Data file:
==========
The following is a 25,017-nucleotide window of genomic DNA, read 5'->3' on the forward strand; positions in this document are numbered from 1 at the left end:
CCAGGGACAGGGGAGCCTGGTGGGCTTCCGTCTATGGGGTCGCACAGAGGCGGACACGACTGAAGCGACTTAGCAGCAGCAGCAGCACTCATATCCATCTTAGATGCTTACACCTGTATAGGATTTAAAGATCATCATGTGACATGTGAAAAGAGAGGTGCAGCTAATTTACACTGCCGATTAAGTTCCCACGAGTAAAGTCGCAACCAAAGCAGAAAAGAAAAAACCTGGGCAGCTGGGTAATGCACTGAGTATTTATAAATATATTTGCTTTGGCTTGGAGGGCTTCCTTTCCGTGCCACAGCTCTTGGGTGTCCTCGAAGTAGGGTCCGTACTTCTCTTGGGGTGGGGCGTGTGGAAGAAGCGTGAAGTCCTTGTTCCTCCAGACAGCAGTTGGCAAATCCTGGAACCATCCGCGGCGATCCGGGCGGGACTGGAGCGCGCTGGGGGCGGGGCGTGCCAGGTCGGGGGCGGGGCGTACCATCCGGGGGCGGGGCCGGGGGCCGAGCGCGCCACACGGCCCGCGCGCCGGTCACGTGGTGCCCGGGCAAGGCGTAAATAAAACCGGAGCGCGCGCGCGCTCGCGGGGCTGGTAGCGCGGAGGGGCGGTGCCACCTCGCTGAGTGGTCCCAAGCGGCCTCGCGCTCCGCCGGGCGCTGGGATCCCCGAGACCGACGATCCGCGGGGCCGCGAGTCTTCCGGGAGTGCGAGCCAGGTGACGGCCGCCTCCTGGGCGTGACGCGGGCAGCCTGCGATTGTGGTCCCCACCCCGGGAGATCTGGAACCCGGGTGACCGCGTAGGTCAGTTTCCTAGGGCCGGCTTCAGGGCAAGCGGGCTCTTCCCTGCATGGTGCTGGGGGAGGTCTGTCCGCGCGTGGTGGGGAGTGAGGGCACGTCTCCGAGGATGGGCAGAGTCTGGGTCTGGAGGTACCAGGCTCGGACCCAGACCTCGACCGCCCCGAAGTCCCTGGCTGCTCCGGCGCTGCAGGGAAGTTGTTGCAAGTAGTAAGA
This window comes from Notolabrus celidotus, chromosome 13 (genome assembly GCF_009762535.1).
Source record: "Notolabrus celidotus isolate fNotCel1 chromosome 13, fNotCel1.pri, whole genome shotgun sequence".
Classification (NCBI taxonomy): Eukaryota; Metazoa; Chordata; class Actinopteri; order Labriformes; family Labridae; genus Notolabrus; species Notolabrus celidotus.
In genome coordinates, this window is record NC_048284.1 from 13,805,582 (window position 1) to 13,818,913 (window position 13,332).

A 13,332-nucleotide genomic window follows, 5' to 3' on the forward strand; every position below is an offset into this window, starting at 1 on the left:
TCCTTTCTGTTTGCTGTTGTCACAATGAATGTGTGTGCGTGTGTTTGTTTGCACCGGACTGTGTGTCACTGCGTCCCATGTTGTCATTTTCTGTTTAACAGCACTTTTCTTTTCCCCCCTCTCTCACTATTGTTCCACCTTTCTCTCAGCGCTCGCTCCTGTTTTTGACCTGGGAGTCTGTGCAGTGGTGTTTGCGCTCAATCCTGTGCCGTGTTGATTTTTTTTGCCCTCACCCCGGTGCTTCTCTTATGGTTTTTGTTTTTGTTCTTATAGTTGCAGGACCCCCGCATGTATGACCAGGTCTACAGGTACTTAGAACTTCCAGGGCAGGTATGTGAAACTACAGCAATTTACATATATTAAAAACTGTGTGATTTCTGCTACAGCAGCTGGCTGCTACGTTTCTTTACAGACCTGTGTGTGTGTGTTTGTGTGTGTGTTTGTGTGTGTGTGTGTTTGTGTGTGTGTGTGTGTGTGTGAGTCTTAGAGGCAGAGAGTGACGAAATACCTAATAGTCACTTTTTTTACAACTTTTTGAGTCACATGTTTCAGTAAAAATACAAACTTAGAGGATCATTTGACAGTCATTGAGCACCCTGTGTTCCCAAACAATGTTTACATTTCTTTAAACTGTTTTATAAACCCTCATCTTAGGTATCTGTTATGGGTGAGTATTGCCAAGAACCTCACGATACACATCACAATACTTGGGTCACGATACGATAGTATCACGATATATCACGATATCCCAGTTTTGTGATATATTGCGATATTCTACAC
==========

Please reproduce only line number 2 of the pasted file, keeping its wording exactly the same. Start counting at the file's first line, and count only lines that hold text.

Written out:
CCAGGGACAGGGGAGCCTGGTGGGCTTCCGTCTATGGGGTCGCACAGAGGCGGACACGACTGAAGCGACTTAGCAGCAGCAGCAGCACTCATATCCATCTTAGATGCTTACACCTGTATAGGATTTAAAGATCATCATGTGACATGTGAAAAGAGAGGTGCAGCTAATTTACACTGCCGATTAAGTTCCCACGAGTAAAGTCGCAACCAAAGCAGAAAAGAAAAAACCTGGGCAGCTGGGTAATGCACTGAGTATTTATAAATATATTTGCTTTGGCTTGGAGGGCTTCCTTTCCGTGCCACAGCTCTTGGGTGTCCTCGAAGTAGGGTCCGTACTTCTCTTGGGGTGGGGCGTGTGGAAGAAGCGTGAAGTCCTTGTTCCTCCAGACAGCAGTTGGCAAATCCTGGAACCATCCGCGGCGATCCGGGCGGGACTGGAGCGCGCTGGGGGCGGGGCGTGCCAGGTCGGGGGCGGGGCGTACCATCCGGGGGCGGGGCCGGGGGCCGAGCGCGCCACACGGCCCGCGCGCCGGTCACGTGGTGCCCGGGCAAGGCGTAAATAAAACCGGAGCGCGCGCGCGCTCGCGGGGCTGGTAGCGCGGAGGGGCGGTGCCACCTCGCTGAGTGGTCCCAAGCGGCCTCGCGCTCCGCCGGGCGCTGGGATCCCCGAGACCGACGATCCGCGGGGCCGCGAGTCTTCCGGGAGTGCGAGCCAGGTGACGGCCGCCTCCTGGGCGTGACGCGGGCAGCCTGCGATTGTGGTCCCCACCCCGGGAGATCTGGAACCCGGGTGACCGCGTAGGTCAGTTTCCTAGGGCCGGCTTCAGGGCAAGCGGGCTCTTCCCTGCATGGTGCTGGGGGAGGTCTGTCCGCGCGTGGTGGGGAGTGAGGGCACGTCTCCGAGGATGGGCAGAGTCTGGGTCTGGAGGTACCAGGCTCGGACCCAGACCTCGACCGCCCCGAAGTCCCTGGCTGCTCCGGCGCTGCAGGGAAGTTGTTGCAAGTAGTAAGA